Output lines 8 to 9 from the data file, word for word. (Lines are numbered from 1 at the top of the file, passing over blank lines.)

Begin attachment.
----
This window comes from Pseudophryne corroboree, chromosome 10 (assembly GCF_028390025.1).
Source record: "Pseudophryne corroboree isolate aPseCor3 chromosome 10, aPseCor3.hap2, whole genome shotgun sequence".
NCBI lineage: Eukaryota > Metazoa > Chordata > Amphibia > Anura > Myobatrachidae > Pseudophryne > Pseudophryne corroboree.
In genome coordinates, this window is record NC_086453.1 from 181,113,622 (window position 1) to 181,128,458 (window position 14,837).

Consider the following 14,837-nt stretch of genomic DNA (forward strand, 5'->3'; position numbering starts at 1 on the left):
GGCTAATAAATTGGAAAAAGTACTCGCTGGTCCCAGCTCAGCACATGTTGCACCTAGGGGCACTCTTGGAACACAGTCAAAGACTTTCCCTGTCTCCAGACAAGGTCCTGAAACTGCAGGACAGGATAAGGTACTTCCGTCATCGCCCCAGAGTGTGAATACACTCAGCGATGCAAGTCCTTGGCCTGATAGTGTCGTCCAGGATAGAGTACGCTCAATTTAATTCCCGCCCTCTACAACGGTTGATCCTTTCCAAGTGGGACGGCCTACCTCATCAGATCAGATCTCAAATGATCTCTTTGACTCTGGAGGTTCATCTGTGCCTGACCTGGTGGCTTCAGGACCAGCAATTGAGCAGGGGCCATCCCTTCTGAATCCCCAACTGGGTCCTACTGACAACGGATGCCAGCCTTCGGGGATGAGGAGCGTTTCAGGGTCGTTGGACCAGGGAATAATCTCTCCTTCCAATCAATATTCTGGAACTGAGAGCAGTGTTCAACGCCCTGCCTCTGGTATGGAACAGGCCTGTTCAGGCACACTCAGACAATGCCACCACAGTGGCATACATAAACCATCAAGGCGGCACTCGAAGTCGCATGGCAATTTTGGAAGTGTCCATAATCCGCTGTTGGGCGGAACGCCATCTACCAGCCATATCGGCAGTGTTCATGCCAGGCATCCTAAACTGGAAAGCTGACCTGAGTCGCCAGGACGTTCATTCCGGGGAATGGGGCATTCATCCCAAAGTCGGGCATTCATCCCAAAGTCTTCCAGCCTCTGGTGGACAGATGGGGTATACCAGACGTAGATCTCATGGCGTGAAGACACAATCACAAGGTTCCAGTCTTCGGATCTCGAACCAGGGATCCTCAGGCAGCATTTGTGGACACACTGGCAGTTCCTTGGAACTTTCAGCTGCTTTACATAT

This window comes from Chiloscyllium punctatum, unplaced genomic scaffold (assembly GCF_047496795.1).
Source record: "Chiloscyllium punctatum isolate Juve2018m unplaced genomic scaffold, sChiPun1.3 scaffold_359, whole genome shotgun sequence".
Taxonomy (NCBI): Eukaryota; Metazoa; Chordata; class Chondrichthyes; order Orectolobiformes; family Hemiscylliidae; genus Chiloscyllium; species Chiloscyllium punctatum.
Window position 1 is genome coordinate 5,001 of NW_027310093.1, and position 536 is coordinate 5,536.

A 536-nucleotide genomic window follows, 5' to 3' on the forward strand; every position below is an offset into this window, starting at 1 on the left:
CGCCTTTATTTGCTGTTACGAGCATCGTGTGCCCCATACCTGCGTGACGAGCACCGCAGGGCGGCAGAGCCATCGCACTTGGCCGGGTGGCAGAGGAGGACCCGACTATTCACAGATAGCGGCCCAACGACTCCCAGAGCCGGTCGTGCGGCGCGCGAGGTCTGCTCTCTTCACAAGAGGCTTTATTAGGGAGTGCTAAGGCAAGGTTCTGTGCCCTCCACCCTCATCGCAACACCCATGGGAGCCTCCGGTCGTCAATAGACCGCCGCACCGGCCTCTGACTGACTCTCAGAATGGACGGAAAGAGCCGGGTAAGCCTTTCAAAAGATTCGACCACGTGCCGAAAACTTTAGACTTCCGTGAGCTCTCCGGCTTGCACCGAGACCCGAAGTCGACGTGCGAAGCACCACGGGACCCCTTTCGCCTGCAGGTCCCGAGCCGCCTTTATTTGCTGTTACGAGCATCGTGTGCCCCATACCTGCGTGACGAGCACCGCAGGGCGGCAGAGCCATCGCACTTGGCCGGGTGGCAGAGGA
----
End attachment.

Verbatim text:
Source record: "Chiloscyllium punctatum isolate Juve2018m unplaced genomic scaffold, sChiPun1.3 scaffold_359, whole genome shotgun sequence".
Taxonomy (NCBI): Eukaryota; Metazoa; Chordata; class Chondrichthyes; order Orectolobiformes; family Hemiscylliidae; genus Chiloscyllium; species Chiloscyllium punctatum.